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The compound is reportedly ingestible through contact with the skin, meaning it poses a risk not just to drug users, but to law enforcement and medical personnel as well.
“Gray death” is just as dangerous as its name suggests.
Over the course of a 72 hour period—from Saturday to Monday—11 people died from overdoses linked to the street drug combination in and around Erie County, New York, which includes Buffalo.
The drug, which gets its name in part because of its resemblance to powdered concrete, is made from a variety of combinations of heroin, fentanyl—a powerful synthetic opioid—and something called U-47700.
U-47700, a designer drug, was legal up until the U.S. Drug Enforcement Administration added it to the list of Schedule I drugs—the category reserved for the most dangerous and addictive substances—in November 2016. The opioid was developed with the treatment of cancer pain in mind, but was never tested on humans and has been used instead, in official capacities, as a research substance. Pills containing U-47700 were found on the property of the musician Prince following his fatal overdose.
“Gray death” has now been tied to overdose fatalities in Alabama, Georgia and Ohio, and local authorities are still learning just how lethal this mixture can be.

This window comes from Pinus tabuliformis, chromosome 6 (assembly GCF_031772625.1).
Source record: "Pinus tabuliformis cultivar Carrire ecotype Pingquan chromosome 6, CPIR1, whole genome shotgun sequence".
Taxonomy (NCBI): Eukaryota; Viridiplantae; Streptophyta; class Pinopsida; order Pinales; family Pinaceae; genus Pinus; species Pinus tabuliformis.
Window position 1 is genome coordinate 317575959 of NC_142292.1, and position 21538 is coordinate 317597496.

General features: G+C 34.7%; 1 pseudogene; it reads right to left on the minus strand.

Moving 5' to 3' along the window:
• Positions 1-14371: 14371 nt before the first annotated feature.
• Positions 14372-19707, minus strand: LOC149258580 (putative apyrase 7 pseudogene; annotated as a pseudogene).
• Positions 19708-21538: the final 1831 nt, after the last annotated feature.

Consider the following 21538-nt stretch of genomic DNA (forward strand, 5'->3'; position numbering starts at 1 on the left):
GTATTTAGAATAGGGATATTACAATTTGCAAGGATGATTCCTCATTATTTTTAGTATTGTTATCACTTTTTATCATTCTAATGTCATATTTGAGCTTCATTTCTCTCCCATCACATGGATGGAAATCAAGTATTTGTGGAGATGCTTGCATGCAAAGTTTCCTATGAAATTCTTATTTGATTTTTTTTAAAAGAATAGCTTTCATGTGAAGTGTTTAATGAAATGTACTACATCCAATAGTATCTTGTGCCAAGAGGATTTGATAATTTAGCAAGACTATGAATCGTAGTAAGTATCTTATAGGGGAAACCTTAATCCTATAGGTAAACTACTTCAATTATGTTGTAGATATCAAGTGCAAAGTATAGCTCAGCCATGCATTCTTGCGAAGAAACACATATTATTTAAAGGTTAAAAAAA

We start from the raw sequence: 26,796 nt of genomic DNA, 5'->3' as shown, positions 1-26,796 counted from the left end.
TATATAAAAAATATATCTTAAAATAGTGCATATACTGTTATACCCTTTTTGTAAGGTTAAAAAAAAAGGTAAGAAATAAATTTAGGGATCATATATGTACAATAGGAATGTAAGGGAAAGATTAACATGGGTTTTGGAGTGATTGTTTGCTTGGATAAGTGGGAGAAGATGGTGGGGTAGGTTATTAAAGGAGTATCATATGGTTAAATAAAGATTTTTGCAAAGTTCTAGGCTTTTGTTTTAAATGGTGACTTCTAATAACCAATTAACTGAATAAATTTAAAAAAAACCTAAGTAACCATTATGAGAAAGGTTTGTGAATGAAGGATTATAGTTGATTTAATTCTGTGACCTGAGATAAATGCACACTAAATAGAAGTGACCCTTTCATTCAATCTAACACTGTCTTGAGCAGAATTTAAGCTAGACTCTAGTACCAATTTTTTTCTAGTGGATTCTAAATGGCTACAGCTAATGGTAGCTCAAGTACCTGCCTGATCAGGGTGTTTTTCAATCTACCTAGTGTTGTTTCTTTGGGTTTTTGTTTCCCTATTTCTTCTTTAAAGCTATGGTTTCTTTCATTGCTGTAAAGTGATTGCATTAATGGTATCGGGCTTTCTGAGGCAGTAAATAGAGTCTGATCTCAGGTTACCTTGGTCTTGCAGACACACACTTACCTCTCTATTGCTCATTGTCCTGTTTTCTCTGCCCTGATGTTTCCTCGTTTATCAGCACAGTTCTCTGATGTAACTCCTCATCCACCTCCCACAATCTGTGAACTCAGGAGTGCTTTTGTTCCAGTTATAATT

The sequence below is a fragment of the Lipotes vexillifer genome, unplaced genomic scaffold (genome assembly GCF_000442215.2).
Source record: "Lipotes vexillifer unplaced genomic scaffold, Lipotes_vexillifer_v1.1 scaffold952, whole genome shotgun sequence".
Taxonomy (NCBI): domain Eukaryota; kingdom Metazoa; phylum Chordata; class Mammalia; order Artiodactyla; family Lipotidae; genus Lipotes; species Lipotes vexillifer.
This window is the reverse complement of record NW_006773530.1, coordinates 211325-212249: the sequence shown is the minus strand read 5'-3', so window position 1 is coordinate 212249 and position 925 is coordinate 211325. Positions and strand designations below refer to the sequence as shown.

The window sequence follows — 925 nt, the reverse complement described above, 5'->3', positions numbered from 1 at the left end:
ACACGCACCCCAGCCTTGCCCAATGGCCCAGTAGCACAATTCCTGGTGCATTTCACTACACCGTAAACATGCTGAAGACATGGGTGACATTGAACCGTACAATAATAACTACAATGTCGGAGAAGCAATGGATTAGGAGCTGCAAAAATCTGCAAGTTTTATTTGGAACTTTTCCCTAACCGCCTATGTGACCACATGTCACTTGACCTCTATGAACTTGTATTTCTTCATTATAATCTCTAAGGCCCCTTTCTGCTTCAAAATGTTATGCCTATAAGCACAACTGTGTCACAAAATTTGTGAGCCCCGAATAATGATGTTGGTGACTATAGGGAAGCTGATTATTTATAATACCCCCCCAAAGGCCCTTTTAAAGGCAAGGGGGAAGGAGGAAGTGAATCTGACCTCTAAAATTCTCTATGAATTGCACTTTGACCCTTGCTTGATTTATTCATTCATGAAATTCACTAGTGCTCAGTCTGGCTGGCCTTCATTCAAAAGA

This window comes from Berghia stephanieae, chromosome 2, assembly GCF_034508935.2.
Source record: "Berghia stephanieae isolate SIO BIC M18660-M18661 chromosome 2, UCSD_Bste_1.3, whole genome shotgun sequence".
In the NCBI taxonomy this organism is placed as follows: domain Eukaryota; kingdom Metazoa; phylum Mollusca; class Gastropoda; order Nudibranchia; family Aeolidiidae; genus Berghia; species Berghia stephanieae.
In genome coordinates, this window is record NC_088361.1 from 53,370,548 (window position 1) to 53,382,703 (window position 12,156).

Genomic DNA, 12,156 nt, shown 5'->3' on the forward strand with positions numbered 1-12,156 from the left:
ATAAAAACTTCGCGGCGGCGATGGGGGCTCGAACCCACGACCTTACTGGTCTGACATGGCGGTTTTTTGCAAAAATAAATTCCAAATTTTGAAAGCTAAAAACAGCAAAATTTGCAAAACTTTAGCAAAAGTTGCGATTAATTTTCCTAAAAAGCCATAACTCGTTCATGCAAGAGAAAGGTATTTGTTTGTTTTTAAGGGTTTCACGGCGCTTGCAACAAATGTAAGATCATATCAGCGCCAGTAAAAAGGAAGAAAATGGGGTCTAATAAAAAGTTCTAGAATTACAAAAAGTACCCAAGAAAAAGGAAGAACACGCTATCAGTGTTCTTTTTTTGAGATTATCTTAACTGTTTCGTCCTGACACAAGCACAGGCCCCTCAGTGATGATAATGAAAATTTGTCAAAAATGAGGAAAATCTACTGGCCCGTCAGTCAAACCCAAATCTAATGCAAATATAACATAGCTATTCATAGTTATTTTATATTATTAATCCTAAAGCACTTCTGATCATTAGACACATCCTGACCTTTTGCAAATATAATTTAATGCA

"Gray death is one of the scariest combinations that I have ever seen in nearly 20 years of forensic chemistry drug analysis," Deneen Kilcrease, the manager of the chemistry section at the Georgia Bureau of Investigation, told the Associated Press.
"These chemicals are all very potent and very deadly in isolation, but in the wrong hands ... that's a fast-track route to the morgue," Donna Iula, the director of forensic chemistry at Ann Arbor, Michigan-based Cayman Chemical, a company that works with federal, state and local crime labs to identify unknown street drugs, told CNN.
The compound is reportedly ingestible through contact with the skin, meaning it poses a risk not just to drug users, but to law enforcement and medical personnel as well. “Gray death” is being blamed for the near-fatal overdose of Chris Green, a police officer in East Liverpool, Ohio, last Friday who came into contact with the drug during a traffic stop. Green was revived only after several doses of Narcan.
In the face of this danger, law enforcement agencies across the country are changing their practices to ensure the safety of their workforce. In an interview on National Public Radio’s “Here & Now” program, Ohio Attorney General Mike DeWine described the way these drugs have impacted drug-testing operations in his state.
“In our crime labs that the state runs, we have fundamentally changed how we handle the drugs that are coming in,” DeWine said. “We’re much more cautious than we’ve ever been in the past.”
Part of those extra precautions, DeWine said, include the complete elimination of field tests for drugs found at crime scenes.
Quinn Libson is a Staff Correspondent for Government Executive’s Route Fifty based in Washington, D.C.
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